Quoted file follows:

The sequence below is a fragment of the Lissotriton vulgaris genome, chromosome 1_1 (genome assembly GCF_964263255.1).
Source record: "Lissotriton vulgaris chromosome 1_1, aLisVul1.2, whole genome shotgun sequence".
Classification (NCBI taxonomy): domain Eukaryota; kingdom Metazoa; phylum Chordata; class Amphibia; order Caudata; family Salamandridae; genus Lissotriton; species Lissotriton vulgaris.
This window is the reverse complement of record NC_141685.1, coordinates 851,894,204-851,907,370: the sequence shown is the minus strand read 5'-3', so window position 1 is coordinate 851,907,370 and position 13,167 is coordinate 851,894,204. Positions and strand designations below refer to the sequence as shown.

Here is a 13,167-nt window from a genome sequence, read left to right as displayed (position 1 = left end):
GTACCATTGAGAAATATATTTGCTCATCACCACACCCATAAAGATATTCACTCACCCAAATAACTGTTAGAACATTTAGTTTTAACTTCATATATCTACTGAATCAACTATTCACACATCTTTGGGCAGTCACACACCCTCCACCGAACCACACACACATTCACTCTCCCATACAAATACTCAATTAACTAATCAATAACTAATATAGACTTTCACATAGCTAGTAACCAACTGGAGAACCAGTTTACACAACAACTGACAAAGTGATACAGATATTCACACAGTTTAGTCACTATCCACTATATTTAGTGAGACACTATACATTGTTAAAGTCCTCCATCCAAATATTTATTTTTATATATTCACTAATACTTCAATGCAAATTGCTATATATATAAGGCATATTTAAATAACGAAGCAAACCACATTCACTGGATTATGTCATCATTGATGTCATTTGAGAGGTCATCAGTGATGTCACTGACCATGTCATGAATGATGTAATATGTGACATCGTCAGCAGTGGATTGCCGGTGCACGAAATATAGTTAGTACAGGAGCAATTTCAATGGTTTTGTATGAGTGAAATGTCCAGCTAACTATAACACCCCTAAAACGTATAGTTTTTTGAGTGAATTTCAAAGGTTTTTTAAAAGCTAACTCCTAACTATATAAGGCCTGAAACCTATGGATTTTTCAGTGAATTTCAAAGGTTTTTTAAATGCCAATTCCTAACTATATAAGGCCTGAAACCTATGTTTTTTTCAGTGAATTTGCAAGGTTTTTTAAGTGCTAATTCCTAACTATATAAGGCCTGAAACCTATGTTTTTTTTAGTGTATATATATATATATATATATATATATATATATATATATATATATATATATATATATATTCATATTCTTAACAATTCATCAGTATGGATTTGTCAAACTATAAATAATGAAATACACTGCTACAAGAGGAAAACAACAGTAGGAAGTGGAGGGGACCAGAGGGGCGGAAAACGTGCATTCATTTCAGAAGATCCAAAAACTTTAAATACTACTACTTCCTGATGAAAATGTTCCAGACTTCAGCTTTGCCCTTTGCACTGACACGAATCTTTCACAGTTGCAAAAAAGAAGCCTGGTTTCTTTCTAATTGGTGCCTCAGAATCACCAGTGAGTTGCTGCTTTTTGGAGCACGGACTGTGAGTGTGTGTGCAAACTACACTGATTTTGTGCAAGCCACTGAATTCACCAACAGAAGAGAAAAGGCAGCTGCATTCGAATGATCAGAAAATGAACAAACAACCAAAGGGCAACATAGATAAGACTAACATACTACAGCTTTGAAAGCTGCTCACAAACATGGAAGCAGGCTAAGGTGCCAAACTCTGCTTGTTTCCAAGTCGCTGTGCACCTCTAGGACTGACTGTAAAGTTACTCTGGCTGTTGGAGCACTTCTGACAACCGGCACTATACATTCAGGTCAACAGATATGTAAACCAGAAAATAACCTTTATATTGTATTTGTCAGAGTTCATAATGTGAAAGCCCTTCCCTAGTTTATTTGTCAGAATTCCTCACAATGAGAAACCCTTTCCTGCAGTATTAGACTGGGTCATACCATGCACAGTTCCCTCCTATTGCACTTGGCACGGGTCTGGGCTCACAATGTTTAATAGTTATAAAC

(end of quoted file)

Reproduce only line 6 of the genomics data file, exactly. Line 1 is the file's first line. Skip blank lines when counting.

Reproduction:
GTACCATTGAGAAATATATTTGCTCATCACCACACCCATAAAGATATTCACTCACCCAAATAACTGTTAGAACATTTAGTTTTAACTTCATATATCTACTGAATCAACTATTCACACATCTTTGGGCAGTCACACACCCTCCACCGAACCACACACACATTCACTCTCCCATACAAATACTCAATTAACTAATCAATAACTAATATAGACTTTCACATAGCTAGTAACCAACTGGAGAACCAGTTTACACAACAACTGACAAAGTGATACAGATATTCACACAGTTTAGTCACTATCCACTATATTTAGTGAGACACTATACATTGTTAAAGTCCTCCATCCAAATATTTATTTTTATATATTCACTAATACTTCAATGCAAATTGCTATATATATAAGGCATATTTAAATAACGAAGCAAACCACATTCACTGGATTATGTCATCATTGATGTCATTTGAGAGGTCATCAGTGATGTCACTGACCATGTCATGAATGATGTAATATGTGACATCGTCAGCAGTGGATTGCCGGTGCACGAAATATAGTTAGTACAGGAGCAATTTCAATGGTTTTGTATGAGTGAAATGTCCAGCTAACTATAACACCCCTAAAACGTATAGTTTTTTGAGTGAATTTCAAAGGTTTTTTAAAAGCTAACTCCTAACTATATAAGGCCTGAAACCTATGGATTTTTCAGTGAATTTCAAAGGTTTTTTAAATGCCAATTCCTAACTATATAAGGCCTGAAACCTATGTTTTTTTCAGTGAATTTGCAAGGTTTTTTAAGTGCTAATTCCTAACTATATAAGGCCTGAAACCTATGTTTTTTTTAGTGTATATATATATATATATATATATATATATATATATATATATATATATATATATATATATTCATATTCTTAACAATTCATCAGTATGGATTTGTCAAACTATAAATAATGAAATACACTGCTACAAGAGGAAAACAACAGTAGGAAGTGGAGGGGACCAGAGGGGCGGAAAACGTGCATTCATTTCAGAAGATCCAAAAACTTTAAATACTACTACTTCCTGATGAAAATGTTCCAGACTTCAGCTTTGCCCTTTGCACTGACACGAATCTTTCACAGTTGCAAAAAAGAAGCCTGGTTTCTTTCTAATTGGTGCCTCAGAATCACCAGTGAGTTGCTGCTTTTTGGAGCACGGACTGTGAGTGTGTGTGCAAACTACACTGATTTTGTGCAAGCCACTGAATTCACCAACAGAAGAGAAAAGGCAGCTGCATTCGAATGATCAGAAAATGAACAAACAACCAAAGGGCAACATAGATAAGACTAACATACTACAGCTTTGAAAGCTGCTCACAAACATGGAAGCAGGCTAAGGTGCCAAACTCTGCTTGTTTCCAAGTCGCTGTGCACCTCTAGGACTGACTGTAAAGTTACTCTGGCTGTTGGAGCACTTCTGACAACCGGCACTATACATTCAGGTCAACAGATATGTAAACCAGAAAATAACCTTTATATTGTATTTGTCAGAGTTCATAATGTGAAAGCCCTTCCCTAGTTTATTTGTCAGAATTCCTCACAATGAGAAACCCTTTCCTGCAGTATTAGACTGGGTCATACCATGCACAGTTCCCTCCTATTGCACTTGGCACGGGTCTGGGCTCACAATGTTTAATAGTTATAAAC